“What are you doing in there, Rhys Fletcher?” Sue called from her desk. “If you break another lamp. . . .”

“Sorry. My fault,” Moira called.

Moira stooped to pick up the lamp. Her long, sable hair cascaded over her shoulder. Their eyes met when she stood up. Fletcher’s were dark, penetrating, glaring at her.

“I’m sorry,” she whispered. “I didn’t mean to pry. It’s just—I sense things. I know it sounds all freakish, but when I touched you, I saw graves. Your wife and child?”

“Who are you, Miss Crane?”

“I’m an English teacher at the high school.”

Fletcher sighed, running his hands over his close cropped hair. “I’m sorry, Miss Crane.” He adjusted his shirt sleeves, tugging at the cuffs. “It wasn’t my wife and child. It was my sister and her daughter.” He set the lamp well out of his way and sat on the desk once more. “I apologize. I’m naturally suspicious.”

“You asked if he sent me. No one sent me, Detective Fletcher. I’m here about my phone.”

“Of course. If I haven’t completely blown any chance in hell I had of getting to know you better, would you like to go to dinner?”

Moira’s eyes widened. “What?”

“Dinner.” He eyed her calmly, smiling.

“Like a date?”

“Yes.” He folded his hands in his lap, waiting.

Moira crossed her legs, twitching hair behind her ear. She couldn’t read any deception in his face. He really wanted to ask her out. If the feelings she got from him early on were any indication, he was genuinely interested in her. In fact, she suspected this conversation was brought on less by him being a police officer and more about being a man.

“Are you married?” Her eyes narrowed.

“Sue, am I married?”

The older woman didn’t even look up from what she was typing. “Nope, more’s the pity.”

“Am I dating anyone?” He winked at Moira, knowing that would be her next question.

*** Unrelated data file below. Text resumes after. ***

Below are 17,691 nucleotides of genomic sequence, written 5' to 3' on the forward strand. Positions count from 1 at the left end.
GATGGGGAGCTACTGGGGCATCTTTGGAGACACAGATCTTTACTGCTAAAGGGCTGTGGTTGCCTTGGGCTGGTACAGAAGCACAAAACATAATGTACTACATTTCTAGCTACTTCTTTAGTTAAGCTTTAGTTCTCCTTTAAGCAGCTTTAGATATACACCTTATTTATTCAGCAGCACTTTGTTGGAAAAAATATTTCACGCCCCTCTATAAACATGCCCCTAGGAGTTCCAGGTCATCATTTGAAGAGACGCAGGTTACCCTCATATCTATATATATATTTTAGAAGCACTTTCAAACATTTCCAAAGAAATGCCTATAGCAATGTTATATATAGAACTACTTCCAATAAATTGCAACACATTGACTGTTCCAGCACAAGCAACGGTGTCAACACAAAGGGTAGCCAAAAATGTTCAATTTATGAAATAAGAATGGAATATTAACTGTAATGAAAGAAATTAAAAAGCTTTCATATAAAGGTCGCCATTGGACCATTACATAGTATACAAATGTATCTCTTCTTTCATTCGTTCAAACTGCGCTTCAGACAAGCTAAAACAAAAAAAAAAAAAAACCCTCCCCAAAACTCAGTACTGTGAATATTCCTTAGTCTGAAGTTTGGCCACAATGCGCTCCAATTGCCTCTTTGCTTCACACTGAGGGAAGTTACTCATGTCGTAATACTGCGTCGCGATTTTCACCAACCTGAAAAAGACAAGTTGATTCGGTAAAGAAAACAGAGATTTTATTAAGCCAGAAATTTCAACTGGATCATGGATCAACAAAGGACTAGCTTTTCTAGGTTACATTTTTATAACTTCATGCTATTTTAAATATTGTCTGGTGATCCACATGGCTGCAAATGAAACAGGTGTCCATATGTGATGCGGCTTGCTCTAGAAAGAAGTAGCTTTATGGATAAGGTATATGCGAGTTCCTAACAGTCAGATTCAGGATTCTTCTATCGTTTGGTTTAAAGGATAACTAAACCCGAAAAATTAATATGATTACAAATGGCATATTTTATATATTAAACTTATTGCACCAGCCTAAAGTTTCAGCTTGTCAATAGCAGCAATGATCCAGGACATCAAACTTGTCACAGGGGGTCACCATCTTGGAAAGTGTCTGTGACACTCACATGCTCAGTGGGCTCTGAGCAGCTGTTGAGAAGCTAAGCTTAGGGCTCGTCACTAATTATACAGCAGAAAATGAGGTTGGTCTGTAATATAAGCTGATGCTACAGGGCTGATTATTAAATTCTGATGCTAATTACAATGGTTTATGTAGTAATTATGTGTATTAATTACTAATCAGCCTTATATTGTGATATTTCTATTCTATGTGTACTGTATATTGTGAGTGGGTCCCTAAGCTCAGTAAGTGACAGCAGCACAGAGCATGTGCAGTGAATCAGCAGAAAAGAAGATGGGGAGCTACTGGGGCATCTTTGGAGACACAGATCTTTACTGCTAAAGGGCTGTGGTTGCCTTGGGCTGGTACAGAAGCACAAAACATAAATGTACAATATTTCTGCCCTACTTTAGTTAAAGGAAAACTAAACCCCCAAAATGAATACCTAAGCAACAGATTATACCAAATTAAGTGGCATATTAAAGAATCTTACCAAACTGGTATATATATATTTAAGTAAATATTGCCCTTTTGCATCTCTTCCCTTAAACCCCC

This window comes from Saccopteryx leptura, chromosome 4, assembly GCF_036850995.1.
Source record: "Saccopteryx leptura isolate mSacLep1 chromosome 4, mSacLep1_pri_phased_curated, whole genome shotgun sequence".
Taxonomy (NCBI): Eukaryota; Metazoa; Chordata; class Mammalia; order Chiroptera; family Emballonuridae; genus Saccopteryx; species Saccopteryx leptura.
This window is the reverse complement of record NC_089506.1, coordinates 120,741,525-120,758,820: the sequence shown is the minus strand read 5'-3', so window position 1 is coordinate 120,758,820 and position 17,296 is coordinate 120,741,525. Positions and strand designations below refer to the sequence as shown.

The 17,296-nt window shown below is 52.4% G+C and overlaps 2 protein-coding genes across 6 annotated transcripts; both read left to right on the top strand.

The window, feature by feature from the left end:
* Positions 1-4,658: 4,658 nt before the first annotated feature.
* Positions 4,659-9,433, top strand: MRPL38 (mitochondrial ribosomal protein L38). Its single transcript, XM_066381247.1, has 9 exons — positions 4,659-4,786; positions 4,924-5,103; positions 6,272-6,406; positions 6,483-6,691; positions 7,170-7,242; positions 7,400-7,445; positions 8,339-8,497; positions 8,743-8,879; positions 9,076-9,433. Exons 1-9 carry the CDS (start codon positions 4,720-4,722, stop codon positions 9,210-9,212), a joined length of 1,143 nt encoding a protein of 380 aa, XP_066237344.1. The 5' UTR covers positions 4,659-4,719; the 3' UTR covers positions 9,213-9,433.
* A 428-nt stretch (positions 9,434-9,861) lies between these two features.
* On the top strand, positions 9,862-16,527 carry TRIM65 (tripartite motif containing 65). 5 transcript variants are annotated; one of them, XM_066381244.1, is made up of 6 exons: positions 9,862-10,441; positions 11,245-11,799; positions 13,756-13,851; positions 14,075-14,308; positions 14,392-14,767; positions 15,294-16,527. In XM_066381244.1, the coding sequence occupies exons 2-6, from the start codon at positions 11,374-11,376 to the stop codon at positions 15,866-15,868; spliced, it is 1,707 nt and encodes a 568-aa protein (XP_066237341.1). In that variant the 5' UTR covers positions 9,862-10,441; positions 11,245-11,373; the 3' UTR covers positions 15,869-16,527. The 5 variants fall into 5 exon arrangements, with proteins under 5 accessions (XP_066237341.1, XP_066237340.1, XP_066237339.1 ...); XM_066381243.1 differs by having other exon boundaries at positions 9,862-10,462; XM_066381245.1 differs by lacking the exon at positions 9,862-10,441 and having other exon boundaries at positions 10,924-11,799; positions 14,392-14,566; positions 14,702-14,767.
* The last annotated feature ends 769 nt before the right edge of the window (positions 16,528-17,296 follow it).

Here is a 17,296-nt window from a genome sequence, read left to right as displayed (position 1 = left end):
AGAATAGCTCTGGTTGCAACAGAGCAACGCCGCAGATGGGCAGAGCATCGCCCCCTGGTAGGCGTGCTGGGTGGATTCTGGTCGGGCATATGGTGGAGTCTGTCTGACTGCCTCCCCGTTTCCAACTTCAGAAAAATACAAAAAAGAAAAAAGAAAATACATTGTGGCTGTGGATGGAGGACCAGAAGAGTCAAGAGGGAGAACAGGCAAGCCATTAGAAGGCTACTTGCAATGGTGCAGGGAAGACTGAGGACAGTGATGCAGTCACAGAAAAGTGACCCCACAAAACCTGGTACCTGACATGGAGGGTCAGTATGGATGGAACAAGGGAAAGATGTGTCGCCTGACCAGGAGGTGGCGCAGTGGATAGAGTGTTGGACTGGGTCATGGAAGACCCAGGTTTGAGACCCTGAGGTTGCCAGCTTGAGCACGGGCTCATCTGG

“There’s not a woman alive who would put up with you long enough.” She smiled up at him. “Is that young whelp asking you out?” she directed at Moira.

“Yes, ma’am.”

“Well, he’s not completely untrainable, but you’ll have your hands full. He’s better than most and not as bad as some others. Go for it.” She waved at them. “With my blessing. Now, leave me be. I have work.”

“You have the Sue Seal of Approval,” Fletcher said. “What more can you ask for?”

Moira laughed. “I guess I can’t ask for anything more. Okay, I’d love to have dinner. I need to go home and fix my face.”

“I’ll pick you up at seven.”

“Don’t you need my address for that?”

He picked up her paperwork, grinning as he waved it at her. “I’ve got it right here. All your most intimate details.”

“If you weren’t a cop, that would be a really pervy thing to admit,” Moira said, her lips twitching as she tried to hide a smile.

“Moi?” He pointed to himself with both index fingers. “Not a perverted bone in my body,” he said as he walked her out.

“You’re a man, aren’t you?” Sue said, without looking up. “You’re all perverts.”

“Well. Put that way. . . . At seven?”

“Yes. And thank you, Detective Fletcher.”

He kissed her hand. “Rhys, please. I promise that dinner isn’t part of our usual customer service.”

Giggling, Moira walked out to her car. Fletcher accompanied her,closing her door when she was settled. She turned the key and opened the window.

“I’ll run over your foot if you keep standing there.”

Taking a couple steps back, he put his hands in his pockets, squinting against the sunshine. “See you at seven, Moira.”

© 2016 Dellani Oakes